Memphis City Council Approves Budget, Raises for City Employees


After two days and nearly 10 hours of debate in the chamber, the Memphis City Council passed a budget for the next fiscal year Tuesday morning.

When debate opened Tuesday morning, the budget stood at $656 million. The council added 2 percent raises for police officers and fire fighters and 1 percent raises for all other city employees. The raises added $3.1 million to the budget for a total of $656 million.

The raises were the first order of business Tuesday. They were proposed by council member Reid Hedgepeth during last week’s regular meeting. Though raises represent less than 1 percent of the overall budget, they consumed most of the debate on the entire $661 million budget.

Reid’s proposal gave raises of 2 percent to police and fire only. It was amended by a proposal from council member Edmund Ford Jr. to include a 1 percent raise to the rest of the city’s employees.

The money to pay for the raises will come from cutting some funded but unfilled positions in the Memphis Police Department.

The council approved the raises but completely circumvented the impasse process. That process, set up after labor struggles of 1978, give city employee unions a vote by three-member council committees if unions can’t get a deal worked out with the city’s mayor and administration.

Impasse committees approved several raises this year and rejected others. However, those decisions weren’t considered by the council Tuesday. On advice from the city council’s attorney Allan Wade, the group ignored the impasse decisions, allowing the budget vote to supersede them.

This drew the ire of many council members, including Harold Collins and Janis Fullilove.

“I’m not sure what we went through the impasse process when it means absolutely nothing, just to make some time during the day to say we’re doing something?” Fullilove asked. “We are making a joke of our political process. I never thought I’d say this in my life but I am so sorry to be on this council with many of you.”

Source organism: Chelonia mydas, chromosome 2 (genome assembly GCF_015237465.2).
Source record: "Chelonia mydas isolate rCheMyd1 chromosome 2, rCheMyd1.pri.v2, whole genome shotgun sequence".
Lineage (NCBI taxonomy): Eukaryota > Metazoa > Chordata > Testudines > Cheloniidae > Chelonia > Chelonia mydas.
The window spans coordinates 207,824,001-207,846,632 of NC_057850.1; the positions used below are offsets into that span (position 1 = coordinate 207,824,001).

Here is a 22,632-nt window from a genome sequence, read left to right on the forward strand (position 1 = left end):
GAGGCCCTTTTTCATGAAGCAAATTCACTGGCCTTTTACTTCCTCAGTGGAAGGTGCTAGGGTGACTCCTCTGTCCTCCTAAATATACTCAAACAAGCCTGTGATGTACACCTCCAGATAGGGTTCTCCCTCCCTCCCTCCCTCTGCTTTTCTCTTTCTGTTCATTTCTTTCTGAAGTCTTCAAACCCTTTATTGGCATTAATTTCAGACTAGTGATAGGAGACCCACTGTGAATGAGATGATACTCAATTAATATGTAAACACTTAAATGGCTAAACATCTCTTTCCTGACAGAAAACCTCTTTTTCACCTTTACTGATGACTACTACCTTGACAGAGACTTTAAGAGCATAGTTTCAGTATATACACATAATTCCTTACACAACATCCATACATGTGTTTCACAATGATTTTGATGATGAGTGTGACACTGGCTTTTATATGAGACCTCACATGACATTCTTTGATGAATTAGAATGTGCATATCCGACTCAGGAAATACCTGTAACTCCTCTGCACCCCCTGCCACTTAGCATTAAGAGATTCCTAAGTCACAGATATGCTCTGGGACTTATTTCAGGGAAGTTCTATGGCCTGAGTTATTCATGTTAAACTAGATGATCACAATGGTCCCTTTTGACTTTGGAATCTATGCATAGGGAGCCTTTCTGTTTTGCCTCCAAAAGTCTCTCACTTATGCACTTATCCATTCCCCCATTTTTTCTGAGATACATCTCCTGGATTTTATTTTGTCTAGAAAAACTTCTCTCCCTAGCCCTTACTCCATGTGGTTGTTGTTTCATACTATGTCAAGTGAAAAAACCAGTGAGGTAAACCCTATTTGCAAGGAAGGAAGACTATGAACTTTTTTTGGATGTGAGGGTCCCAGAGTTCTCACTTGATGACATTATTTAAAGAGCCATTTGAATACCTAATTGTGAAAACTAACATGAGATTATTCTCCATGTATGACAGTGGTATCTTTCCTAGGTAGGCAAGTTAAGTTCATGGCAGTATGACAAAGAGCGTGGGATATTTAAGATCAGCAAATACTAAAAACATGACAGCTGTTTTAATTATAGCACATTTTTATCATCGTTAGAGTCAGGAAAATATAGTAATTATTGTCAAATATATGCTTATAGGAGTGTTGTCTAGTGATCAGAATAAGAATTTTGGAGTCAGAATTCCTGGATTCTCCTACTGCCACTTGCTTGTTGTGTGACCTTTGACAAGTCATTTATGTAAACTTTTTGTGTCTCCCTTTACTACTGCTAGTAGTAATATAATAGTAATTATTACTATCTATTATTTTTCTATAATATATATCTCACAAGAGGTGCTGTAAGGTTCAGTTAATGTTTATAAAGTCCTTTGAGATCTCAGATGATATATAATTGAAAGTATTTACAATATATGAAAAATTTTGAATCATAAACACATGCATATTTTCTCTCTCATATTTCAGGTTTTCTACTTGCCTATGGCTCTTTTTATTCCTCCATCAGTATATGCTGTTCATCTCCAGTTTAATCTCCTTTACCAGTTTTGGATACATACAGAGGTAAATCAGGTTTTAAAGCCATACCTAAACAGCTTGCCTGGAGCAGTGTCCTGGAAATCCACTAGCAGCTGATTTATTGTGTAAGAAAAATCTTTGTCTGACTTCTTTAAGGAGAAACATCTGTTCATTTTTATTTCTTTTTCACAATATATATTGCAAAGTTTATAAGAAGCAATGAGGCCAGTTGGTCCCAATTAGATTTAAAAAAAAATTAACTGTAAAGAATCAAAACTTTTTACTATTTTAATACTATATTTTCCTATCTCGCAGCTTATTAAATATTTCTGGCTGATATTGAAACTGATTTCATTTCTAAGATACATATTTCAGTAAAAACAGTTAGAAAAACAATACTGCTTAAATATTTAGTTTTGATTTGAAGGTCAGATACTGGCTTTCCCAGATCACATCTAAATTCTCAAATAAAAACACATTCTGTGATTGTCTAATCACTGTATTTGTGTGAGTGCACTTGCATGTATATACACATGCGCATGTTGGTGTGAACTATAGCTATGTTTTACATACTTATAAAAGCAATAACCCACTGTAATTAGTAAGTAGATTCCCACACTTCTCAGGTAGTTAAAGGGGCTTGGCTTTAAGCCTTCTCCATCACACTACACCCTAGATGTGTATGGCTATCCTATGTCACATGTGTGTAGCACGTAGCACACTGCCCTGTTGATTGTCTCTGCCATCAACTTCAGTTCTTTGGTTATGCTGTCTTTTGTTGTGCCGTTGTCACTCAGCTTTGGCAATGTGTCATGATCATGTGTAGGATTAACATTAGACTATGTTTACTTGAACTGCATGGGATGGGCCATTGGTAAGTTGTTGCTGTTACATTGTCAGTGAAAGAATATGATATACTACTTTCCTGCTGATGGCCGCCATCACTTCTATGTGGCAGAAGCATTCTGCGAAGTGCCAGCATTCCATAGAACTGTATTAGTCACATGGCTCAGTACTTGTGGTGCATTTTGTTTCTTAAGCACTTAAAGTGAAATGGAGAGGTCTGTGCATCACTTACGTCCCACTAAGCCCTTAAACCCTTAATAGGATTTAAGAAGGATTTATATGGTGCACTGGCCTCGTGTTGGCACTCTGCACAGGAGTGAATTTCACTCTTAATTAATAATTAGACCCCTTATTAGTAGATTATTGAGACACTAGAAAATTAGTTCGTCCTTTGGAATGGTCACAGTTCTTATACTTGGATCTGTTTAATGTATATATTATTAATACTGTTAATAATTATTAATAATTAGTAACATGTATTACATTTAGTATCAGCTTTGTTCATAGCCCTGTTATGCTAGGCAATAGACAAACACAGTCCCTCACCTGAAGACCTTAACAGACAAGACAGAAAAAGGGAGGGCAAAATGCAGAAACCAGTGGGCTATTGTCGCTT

Collins said the council could vote the impasse decision up or down but they should not circumvent the process.

“We are setting the wrong precedent by what we’re doing here today,” Collins said. “Hedgepeth offered what I considered a worthy alternative (to the impasse decisions). But it is not right. We have to do what the ordinance tells us and the law tells us first, then we have to proceed.”

Many proposals for raises were raised, defeated, and even turned down by labor unions in the chaotic budget season that began in April. In the end, it was the chaos that had many council members “baffled.”

“I am shocked today,” said council member Wanda Halbert. “I’m like some of you (in the audience), I’m baffled by all of this. … This budget seasons had been very different form the rest in the last seven years.”

Halbert then, called for the question, meaning she wished to stop all debate on the budget and take a final vote.

Council members Berlin Boyd, Alan Crone, Kemp Conrad, Ford, Halbert, Hedgepeth, Myron Lowery, Bill Morrison, and Jim Strickland voted for the budget.

Council members Bill Boyd, Joe Brown, Collins, and Fullilove voted against it. 

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